Tensions high in harassment film

By Doug Cummings

Arizona Daily Wildcat

Sexual harassment has garnered recent headlines, and it's the subject of playwright David Mamet's ("Glengarry Glen Ross") new film "Oleanna," based on his controversial off-Broadway play. It relates how its subject's alleged perpetrators and victims can exhibit both validity and exaggeration. The main problem is one of miscommunication and the refusal to confront the issue until it explodes.

The story depicts Carol (Debra Eisenstadt), an insecure student who confronts her professor, John (William H. Macy), about her failing grade late one afternoon as he's preparing to go home. Their conversation is one of interruptions, their own and the constant telephone, and John ironically decides to prolong their meeting by turning it into a platform for his own ideas concerning education and scholastic aptitude.

However, John's life is soon turned upside-down when Carol later accuses him of sexual harassment during that meeting.

It's one of the movie's strengths that Carol's accusations, although they take John's statements out of context, make sense given her point of view. Carol takes everything at face value so it's ambiguous whether she honestly feels threatened by John's careless patriarchal condescension or if she merely uses it against him in order to gain power. Regardless, her viewpoint is strongly consistent. Consequently, John's refusal to acknowledge her grievances intensifies his aggression. The movie accurately depicts the rage that can develop between men and women over underlying notions of power and control.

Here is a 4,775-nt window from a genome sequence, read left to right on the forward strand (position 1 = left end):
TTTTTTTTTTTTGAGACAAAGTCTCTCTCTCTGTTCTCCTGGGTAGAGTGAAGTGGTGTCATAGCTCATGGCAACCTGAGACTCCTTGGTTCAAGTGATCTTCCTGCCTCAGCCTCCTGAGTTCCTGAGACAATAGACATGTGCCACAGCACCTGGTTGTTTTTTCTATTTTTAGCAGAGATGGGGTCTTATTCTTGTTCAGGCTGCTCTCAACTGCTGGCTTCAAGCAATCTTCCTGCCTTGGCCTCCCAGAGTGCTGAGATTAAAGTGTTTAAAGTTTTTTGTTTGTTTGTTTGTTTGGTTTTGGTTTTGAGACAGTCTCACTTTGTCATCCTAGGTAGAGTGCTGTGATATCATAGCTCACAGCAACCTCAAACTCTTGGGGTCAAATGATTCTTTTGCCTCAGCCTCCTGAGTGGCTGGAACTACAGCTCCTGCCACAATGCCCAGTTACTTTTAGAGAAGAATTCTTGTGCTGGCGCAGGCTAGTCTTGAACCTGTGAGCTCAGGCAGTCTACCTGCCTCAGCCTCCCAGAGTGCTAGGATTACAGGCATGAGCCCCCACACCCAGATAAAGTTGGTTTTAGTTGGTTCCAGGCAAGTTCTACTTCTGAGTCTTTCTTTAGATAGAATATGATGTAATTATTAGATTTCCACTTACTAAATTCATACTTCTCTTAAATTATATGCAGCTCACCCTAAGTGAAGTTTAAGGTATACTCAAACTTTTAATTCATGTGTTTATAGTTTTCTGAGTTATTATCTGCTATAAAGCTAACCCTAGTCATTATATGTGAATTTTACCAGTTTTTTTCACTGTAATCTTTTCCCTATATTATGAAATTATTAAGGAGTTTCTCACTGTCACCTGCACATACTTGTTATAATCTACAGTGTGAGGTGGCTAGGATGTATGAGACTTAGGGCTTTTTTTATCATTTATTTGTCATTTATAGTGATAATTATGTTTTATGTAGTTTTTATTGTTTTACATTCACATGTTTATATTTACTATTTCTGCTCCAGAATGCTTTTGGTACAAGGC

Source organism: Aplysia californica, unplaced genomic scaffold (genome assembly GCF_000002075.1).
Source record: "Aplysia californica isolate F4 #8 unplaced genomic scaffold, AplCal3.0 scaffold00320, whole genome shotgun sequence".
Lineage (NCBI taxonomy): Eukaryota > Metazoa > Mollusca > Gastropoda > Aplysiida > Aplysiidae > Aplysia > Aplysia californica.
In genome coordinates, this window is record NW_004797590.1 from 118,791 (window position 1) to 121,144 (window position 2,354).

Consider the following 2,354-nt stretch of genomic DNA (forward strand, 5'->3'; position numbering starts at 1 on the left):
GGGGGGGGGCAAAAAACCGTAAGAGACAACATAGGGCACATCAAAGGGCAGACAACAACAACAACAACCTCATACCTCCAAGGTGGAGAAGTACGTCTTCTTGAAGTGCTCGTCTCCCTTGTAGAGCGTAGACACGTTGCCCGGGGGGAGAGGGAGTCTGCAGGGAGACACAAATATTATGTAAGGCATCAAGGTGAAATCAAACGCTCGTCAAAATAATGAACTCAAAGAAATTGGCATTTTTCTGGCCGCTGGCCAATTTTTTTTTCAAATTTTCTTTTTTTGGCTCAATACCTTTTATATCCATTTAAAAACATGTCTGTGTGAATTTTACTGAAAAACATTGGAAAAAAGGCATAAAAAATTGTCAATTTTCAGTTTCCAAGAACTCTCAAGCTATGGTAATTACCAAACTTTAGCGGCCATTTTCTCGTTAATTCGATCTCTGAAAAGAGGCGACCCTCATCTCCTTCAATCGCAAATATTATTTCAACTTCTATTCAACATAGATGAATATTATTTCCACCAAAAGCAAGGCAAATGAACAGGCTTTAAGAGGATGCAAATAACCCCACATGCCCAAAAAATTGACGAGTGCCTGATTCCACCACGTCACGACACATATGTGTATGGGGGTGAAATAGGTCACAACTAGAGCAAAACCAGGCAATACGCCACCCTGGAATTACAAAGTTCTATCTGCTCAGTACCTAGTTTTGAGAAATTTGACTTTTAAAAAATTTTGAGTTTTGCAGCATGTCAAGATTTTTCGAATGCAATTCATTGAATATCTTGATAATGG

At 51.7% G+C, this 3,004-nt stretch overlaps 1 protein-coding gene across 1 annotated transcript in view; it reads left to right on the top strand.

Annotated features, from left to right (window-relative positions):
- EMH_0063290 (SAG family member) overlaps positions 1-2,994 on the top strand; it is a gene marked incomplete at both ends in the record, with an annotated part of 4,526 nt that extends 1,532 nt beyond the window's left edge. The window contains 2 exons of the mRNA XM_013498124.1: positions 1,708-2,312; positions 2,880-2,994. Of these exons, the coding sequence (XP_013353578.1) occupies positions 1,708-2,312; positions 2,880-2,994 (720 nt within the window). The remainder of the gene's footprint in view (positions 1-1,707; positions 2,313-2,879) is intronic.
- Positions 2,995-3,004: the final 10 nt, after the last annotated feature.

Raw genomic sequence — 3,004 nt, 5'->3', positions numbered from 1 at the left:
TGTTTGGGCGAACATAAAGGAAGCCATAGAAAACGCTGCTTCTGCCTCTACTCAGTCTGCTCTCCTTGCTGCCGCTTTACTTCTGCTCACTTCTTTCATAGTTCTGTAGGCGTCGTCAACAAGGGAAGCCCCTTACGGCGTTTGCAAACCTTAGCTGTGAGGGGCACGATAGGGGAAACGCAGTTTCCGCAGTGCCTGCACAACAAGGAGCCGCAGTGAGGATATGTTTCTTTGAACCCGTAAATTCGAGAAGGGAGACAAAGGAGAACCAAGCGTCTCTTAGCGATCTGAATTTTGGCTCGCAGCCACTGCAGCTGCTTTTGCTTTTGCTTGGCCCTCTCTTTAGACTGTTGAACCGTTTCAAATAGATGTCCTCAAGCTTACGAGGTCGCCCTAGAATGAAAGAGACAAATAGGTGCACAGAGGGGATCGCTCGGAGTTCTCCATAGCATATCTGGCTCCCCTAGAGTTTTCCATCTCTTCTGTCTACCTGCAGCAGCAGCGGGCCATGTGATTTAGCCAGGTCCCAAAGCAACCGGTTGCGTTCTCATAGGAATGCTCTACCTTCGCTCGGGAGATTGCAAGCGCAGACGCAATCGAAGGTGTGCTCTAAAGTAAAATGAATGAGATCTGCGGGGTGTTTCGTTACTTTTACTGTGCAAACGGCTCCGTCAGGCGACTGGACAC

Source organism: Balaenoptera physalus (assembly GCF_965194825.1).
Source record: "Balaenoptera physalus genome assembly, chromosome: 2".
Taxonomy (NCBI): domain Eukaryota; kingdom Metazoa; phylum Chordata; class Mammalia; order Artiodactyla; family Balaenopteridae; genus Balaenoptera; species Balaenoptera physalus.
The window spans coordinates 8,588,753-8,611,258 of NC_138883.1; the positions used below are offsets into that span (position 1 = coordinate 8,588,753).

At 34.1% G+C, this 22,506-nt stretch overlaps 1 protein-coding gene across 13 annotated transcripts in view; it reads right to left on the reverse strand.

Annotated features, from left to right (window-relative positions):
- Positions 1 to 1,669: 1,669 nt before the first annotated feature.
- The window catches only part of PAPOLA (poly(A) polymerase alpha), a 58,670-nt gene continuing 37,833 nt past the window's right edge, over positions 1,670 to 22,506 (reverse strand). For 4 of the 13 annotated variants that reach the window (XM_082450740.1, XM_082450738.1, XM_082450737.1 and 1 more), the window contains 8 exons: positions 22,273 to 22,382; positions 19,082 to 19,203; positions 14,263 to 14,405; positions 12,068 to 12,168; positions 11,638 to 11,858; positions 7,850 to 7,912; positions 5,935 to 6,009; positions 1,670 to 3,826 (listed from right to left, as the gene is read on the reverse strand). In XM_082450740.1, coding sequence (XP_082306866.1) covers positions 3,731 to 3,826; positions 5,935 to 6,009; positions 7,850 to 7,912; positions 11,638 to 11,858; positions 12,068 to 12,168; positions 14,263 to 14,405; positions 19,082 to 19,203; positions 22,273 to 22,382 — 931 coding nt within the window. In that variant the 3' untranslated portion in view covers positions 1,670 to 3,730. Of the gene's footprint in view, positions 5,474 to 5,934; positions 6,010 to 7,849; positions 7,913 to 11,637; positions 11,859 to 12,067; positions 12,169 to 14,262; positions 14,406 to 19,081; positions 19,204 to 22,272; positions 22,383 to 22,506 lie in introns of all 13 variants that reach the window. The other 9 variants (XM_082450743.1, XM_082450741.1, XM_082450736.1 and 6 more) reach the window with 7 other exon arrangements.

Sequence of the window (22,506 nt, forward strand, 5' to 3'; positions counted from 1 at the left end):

The movie is a two-person show, the only characters being John and Carol. Virtually the only setting is John's office with late-afternoon sunlight falling harshly through the room. The rustic office seems like a world of its own, secluded from the outside world, and creates a sense of claustrophobic tension.

William H. Macy ("Things Change") and newcomer Debra Eisenstadt present determined people with hardened opinions. Their rapid-fire conversations are composed of brief interjections and pent up frustrations.

Writer/director David Mamet ("House of Games") stages his actors well, and creates tension from shifting their positions around the room. The space between the actors and their changing stances establish much of the implicit conflict.

"Oleanna" is a challenging film that doesn't provide answers but dramatically illustrates the relevance of the issue. Enjoyably, it's impossible to see this movie and not have it provoke an opinion.

"Oleanna" is showing at The Loft Cinema, 795-7777.

Read Next Article